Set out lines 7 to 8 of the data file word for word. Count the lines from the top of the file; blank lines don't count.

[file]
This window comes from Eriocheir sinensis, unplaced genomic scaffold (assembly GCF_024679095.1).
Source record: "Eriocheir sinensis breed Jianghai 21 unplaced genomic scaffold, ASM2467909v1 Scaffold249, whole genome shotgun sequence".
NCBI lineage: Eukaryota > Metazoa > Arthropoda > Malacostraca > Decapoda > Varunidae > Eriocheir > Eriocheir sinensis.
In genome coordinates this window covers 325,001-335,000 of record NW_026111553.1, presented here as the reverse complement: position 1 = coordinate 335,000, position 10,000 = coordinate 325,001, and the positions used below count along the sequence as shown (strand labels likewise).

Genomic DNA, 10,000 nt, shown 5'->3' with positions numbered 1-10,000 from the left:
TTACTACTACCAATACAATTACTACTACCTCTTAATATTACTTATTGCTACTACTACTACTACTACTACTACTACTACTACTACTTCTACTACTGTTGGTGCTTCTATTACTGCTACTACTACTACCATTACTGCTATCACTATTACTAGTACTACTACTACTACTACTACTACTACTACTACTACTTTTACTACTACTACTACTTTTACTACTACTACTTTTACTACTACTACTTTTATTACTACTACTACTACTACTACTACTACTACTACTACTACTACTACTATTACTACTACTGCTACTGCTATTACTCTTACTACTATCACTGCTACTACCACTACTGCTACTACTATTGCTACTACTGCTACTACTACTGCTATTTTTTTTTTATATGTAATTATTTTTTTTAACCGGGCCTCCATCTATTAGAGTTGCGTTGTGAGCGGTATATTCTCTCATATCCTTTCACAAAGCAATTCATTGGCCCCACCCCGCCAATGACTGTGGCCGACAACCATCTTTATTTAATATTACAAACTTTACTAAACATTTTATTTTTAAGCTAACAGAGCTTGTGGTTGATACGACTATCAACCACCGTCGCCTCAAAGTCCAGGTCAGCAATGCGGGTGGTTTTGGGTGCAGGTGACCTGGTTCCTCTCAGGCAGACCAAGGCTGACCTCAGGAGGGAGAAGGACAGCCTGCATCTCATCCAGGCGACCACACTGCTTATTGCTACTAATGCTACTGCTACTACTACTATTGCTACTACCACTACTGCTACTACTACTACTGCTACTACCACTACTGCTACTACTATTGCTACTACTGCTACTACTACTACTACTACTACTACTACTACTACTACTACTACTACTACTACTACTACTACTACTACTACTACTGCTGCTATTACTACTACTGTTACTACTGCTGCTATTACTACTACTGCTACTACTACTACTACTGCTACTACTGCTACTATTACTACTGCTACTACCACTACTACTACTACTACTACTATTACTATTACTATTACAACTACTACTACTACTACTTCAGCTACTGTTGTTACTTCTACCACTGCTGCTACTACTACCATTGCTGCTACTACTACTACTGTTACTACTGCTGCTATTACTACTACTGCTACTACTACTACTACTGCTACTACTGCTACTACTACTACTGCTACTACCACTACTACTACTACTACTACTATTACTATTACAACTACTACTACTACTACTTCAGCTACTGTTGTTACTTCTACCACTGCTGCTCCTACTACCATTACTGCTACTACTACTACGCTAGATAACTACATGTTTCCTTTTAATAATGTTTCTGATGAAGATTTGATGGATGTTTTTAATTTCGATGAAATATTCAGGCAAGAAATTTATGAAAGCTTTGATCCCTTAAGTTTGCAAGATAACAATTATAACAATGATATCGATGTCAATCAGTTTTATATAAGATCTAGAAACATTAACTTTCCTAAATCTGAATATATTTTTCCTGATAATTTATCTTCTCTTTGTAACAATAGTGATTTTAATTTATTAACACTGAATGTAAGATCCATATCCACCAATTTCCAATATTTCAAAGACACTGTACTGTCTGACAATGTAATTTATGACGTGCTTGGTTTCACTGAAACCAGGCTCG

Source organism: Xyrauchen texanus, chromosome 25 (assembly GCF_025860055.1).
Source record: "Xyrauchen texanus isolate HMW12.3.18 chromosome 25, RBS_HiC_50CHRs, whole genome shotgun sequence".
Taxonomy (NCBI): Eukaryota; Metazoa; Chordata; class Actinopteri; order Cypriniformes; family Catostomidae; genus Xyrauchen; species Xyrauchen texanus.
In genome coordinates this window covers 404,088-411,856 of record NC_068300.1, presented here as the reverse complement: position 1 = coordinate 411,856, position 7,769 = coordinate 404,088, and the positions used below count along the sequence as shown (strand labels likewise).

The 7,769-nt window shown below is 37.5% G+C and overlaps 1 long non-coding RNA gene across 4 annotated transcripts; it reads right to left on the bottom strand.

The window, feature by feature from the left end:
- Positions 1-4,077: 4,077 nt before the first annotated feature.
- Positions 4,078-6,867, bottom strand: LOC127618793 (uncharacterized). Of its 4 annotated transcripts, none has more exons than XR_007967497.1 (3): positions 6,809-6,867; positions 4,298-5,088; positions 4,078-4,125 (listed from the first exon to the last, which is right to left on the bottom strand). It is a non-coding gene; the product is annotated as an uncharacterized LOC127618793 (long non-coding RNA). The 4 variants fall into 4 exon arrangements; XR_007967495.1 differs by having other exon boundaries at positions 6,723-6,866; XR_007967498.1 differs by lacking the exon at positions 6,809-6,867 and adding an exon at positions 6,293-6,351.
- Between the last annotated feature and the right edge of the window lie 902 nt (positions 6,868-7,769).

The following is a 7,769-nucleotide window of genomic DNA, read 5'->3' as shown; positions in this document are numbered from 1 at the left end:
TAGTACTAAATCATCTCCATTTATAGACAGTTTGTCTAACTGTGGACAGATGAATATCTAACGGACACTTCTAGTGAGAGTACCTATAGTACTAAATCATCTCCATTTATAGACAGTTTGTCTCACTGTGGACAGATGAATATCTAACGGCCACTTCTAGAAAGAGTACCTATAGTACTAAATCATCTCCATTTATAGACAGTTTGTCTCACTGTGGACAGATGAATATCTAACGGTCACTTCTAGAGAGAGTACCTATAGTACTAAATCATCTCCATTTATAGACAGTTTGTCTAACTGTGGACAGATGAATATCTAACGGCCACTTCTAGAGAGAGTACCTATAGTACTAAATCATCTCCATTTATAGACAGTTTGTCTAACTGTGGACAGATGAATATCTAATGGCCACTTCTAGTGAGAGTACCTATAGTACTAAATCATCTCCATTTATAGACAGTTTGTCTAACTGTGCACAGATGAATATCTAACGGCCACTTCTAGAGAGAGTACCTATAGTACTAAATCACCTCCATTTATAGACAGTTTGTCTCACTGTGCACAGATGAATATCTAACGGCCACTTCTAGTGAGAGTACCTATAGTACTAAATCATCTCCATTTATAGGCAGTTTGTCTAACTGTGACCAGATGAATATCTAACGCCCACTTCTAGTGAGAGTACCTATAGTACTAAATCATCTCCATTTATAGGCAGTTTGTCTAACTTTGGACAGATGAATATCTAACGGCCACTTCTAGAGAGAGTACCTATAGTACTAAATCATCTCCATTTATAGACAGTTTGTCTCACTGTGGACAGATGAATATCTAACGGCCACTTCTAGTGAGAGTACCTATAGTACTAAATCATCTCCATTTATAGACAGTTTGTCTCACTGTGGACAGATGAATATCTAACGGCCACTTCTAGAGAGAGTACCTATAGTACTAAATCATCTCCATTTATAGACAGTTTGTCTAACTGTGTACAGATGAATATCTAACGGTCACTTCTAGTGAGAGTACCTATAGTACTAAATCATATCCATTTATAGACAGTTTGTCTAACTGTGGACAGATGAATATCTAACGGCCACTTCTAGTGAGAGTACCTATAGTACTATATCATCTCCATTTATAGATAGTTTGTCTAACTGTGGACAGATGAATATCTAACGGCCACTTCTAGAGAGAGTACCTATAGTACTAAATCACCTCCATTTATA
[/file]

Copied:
Source organism: Xyrauchen texanus, chromosome 25 (assembly GCF_025860055.1).
Source record: "Xyrauchen texanus isolate HMW12.3.18 chromosome 25, RBS_HiC_50CHRs, whole genome shotgun sequence".